Piano player i did occasional gigs with. Loved by the whole music community, respected, lots of gigs, gifted, great player, instructor at the college. Also an alcoholic fighting depression. Stepped in front of a UP freight in Eugene Oregon in July of 1997. Fast forward 20 years and I’m good friends with a couple engineers on the Coos Bay Rail Link (CBR), a shortline that runs behind my house. It’s way out in the boonies – over the years the train crews have learned they can stop here for any kind of help. mountain/woods/tunnels/curves can throw things at them sometimes and the radios aren’t so good in these deep coast-range valleys. I get to hear a lot of RR stories. Suicides are the ones they never forget. So this goes out to both sides of the awful equation of train suicide. I’m a card-carrying depressoid myself. I watch the whiskey, take my pills, play bass and stay off the tracks. Thanks for asking. 🙂 I wrote it for the engineers.

Reproduced with permission – thanks TR.

However powerful that story is to you, it really hit me, and here’s why;

I believe passionately about rail safety and have spoken to many train drivers (Locomotive Engineers to give them the correct title) about incidents. It can be an accident or suicide, but the horrific memory stays with them. They get time off and counselling support, but some never return to work. Or do, and get the jitters whenever they see a vehicle or person near the tracks. I have talked to an LE who still pictures that last split second, when a little old lady absent mindedly walking in front of his loco turned and looked right into his eyes.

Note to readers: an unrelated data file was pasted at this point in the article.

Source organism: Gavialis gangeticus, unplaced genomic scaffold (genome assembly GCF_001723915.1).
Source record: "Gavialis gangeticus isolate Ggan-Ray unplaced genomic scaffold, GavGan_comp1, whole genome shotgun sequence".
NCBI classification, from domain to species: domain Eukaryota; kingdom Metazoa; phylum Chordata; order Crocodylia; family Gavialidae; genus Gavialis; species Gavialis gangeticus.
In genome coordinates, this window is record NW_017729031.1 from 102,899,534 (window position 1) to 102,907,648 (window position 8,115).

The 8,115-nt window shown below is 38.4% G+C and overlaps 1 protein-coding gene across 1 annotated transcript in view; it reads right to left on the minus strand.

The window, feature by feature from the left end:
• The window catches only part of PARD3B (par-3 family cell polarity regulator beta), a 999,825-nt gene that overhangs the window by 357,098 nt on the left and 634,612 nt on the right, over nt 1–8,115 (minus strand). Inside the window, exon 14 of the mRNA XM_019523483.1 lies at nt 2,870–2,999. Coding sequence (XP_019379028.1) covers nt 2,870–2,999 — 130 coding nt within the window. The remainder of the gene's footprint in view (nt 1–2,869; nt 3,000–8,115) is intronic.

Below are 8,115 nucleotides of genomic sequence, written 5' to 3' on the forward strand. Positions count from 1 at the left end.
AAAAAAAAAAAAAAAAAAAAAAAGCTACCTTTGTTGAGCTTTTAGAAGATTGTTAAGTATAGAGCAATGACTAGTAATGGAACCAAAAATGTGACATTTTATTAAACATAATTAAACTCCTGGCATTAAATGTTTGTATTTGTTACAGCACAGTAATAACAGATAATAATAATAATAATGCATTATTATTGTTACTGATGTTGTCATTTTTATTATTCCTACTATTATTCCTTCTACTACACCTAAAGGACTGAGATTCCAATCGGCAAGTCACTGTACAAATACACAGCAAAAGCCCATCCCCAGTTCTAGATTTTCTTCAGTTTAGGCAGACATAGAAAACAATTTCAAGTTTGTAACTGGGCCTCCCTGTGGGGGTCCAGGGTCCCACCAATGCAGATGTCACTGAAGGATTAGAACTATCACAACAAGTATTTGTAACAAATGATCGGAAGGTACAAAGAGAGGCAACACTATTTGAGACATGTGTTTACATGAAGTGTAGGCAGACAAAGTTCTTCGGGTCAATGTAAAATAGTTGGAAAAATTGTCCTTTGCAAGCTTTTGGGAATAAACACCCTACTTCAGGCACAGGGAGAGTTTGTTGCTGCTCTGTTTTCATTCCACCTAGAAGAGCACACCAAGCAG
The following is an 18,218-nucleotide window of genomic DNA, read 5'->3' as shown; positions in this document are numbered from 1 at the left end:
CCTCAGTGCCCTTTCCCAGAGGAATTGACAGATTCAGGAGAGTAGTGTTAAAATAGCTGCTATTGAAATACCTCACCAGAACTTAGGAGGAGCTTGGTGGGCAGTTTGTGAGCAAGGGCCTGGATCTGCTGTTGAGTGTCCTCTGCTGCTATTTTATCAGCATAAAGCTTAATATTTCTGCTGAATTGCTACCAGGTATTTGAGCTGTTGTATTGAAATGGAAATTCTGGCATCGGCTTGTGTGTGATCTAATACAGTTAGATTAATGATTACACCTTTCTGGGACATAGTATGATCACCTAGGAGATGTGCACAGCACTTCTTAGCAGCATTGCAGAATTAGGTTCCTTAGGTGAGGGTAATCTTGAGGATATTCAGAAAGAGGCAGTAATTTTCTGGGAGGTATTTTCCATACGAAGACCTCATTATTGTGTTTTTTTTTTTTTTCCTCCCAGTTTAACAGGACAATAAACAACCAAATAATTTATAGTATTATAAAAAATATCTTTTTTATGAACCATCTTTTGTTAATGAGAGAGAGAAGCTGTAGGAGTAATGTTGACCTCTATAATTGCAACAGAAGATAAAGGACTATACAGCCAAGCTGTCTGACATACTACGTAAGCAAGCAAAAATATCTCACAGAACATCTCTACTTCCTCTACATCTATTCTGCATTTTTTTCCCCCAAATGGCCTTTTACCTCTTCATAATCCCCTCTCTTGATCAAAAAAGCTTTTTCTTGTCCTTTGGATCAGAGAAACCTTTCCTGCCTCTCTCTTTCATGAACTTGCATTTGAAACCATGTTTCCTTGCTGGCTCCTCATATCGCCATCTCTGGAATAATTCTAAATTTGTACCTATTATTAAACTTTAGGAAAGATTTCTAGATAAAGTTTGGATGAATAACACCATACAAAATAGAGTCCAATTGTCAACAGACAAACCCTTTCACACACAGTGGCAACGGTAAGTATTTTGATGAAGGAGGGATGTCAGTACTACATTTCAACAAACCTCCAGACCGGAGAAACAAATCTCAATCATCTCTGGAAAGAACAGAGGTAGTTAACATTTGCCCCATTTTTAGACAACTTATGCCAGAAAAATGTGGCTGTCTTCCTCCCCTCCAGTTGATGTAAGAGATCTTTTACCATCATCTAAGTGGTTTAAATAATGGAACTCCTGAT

I have even been to ‘incidents’ where ‘bits’ are being shovelled into a body bag. Very gruesome and it affects everyone involved including rail staff and emergency services.

I became involved in this through working for NZ railways. I ran the public Rail Safety Week campaigns for several years. That became far more imaginative than ‘hey, dont walk on front of trains, say the driers’.

collision-between-a-car-and-a-train-posted-for-ilcad-2010-youtubeOne year, KiwiRail organised a special demo; a car was parked on a level crossing and a train driven at it. The result was spectacular and had quite a bit of media coverage. Here’s the video.